Similarly, among the rated-players Chinmay Kulkarni attracted a Rs 33,000 bid from Mumbai Movers. Chinmay was locked in a long drawn process that involved Pune Tru Movers and Jalgaon Battlers initially, before Mumbai Movers jumped in fray and out-bid Jalgaon Battlers.

The auction was attended by five-time World Champion Vishwanathan Anand


Chess Daily News from Susan Polgar

Source: Susan Polgar Chess Daily News and Information

Chess master with 200 hours of focused study

Saturday, May 31st, 2014

Chess / By Shelby Lyman
on May 31, 2014 – 12:01 AM

In 1972, the year of the Fischer-Spassky Match, parents became eager to have their children take chess lessons.

The parental enthusiasm spawned an unanticipated phenomenon. Easily beating most of the adults they played, many children were hailed as chess geniuses in embryo.

The kids had quickly learned a few basic ideas and put them to use. Because the older generation usually knew nothing about chess strategy, it was child abuse in reverse.

For most Americans, chess had an aura of difficulty. Therefore, all the more impressive was the ease in which children had acquired their newfound competence.

The truth is that it is easy to quickly learn the rudiments of chess strategy and tactics.

Emanuel Lasker, philosopher, mathematician and World Chess Champion for 27 years (1894-1921), argued that any intelligent person could become a chess master with 200 hours of focused study.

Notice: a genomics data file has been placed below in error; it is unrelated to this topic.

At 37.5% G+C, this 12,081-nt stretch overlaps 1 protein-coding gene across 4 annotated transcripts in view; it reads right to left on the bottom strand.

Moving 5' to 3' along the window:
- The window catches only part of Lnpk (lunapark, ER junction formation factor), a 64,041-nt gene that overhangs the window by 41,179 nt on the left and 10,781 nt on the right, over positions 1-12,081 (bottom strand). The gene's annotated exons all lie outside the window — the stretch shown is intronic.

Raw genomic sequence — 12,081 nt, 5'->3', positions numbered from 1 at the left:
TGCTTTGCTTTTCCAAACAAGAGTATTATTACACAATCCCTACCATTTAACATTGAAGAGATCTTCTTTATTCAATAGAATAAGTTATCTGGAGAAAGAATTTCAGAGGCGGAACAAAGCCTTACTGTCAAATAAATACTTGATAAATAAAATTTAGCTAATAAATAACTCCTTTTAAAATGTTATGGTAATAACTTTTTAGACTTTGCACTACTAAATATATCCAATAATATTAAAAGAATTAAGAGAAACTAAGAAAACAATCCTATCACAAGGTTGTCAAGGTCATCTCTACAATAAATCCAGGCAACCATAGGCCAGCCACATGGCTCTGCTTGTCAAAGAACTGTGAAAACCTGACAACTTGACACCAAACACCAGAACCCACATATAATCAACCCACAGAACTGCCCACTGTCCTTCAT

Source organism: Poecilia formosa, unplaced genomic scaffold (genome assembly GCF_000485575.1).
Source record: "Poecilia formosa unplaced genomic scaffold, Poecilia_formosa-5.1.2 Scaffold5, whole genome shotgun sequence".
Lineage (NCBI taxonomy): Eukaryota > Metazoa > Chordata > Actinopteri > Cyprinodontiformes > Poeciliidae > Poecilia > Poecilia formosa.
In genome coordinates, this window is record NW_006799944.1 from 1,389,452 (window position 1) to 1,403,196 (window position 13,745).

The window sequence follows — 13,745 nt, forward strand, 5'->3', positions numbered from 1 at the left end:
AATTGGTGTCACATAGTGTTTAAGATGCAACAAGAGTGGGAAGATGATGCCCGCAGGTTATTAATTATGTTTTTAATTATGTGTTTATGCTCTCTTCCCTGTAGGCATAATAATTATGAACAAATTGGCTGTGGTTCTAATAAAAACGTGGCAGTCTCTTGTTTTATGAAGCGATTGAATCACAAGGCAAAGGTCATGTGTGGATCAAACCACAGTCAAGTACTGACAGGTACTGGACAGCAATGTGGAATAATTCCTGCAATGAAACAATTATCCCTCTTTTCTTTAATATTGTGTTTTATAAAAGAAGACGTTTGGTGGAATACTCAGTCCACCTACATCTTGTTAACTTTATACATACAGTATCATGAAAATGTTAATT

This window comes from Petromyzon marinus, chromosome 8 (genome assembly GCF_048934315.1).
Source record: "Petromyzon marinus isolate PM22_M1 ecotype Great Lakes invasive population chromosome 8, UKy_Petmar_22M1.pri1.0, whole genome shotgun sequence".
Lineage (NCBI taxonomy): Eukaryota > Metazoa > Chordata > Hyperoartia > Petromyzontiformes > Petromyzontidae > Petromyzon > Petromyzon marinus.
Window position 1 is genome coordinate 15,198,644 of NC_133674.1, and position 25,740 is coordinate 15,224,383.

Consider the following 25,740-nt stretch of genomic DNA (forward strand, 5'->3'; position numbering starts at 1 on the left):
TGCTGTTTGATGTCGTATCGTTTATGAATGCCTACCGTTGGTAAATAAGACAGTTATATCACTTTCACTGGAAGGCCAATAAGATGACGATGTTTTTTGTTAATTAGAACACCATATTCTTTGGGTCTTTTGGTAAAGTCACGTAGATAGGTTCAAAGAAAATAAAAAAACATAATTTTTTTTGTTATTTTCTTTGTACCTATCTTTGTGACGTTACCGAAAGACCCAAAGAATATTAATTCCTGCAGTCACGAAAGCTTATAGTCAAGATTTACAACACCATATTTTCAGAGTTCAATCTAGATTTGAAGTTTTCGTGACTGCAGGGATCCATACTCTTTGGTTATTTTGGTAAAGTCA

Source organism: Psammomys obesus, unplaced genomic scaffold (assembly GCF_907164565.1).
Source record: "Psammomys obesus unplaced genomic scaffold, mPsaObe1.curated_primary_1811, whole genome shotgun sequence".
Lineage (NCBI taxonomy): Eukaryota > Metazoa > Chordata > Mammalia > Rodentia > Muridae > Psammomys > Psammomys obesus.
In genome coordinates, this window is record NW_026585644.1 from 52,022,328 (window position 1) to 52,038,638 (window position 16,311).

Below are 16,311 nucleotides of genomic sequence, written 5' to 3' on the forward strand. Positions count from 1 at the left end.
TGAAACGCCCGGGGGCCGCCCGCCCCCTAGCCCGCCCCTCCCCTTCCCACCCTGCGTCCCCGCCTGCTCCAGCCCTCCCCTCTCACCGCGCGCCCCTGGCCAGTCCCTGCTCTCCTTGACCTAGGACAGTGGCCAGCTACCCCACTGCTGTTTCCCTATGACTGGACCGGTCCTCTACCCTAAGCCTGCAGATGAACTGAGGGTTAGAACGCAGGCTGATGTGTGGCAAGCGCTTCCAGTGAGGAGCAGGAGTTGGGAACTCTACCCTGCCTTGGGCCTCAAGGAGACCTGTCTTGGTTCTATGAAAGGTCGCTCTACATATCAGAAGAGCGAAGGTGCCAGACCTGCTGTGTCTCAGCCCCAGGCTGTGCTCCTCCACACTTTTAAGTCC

Decades later, Fischer would say basically the same.

In rapid chess, an average player – even if far from the grandmaster level – is capable of winning an occasional game from a much stronger one.

Recently, the current world champion Magnus Carlsen confessed that his fans would be surprised at the level of players he had lost to when playing speed chess on the Internet.


Chess Daily News from Susan Polgar

Source: Susan Polgar Chess Daily News and Information

Ponkratov, Volkov and Smirnov share first place in Nezhmetdinov Rapid Cup 2014

Saturday, May 31st, 2014


Rashid Nezhmetdinov

Rashid Nezhmetdinov

The Nezhmetdinov Rapid Cup 2014 opened the 36th Nezhmetdinov Chess Festival on 29th May and continued to 30th May, 2014 in Kazan, the capital of the Republic of Tatarstan, Russia.

93 players competed for the prize fund of 186 000 RUB, provided by Sberbank – Tatarstan - the largest bank in Russia and Eastern Europe and the major sponsor of the tournament.


The Russian players GM Pavel Ponkratov (2625), GM Sergey Volkov (2568) and Alexey Smirnov (2440) occupied the first three places with 7/9 points each.

However, Ponkratov’s superior tie-break score provided him a top standing. Second place was taken by GM Sergey Volkov, while the untitled Alexey Smirnov surprisingly grabbed the bronze, leaving many Grandmasters behind.

GM Gennady Tunik took the first prize for seniors, FM Ramil Faizrakhmanov proved to be the best junior, while WGM Karina Ambartsumova prevailed among the ladies. GM Artem Iljin took the best prize for local players from the Republic of Tatarstan.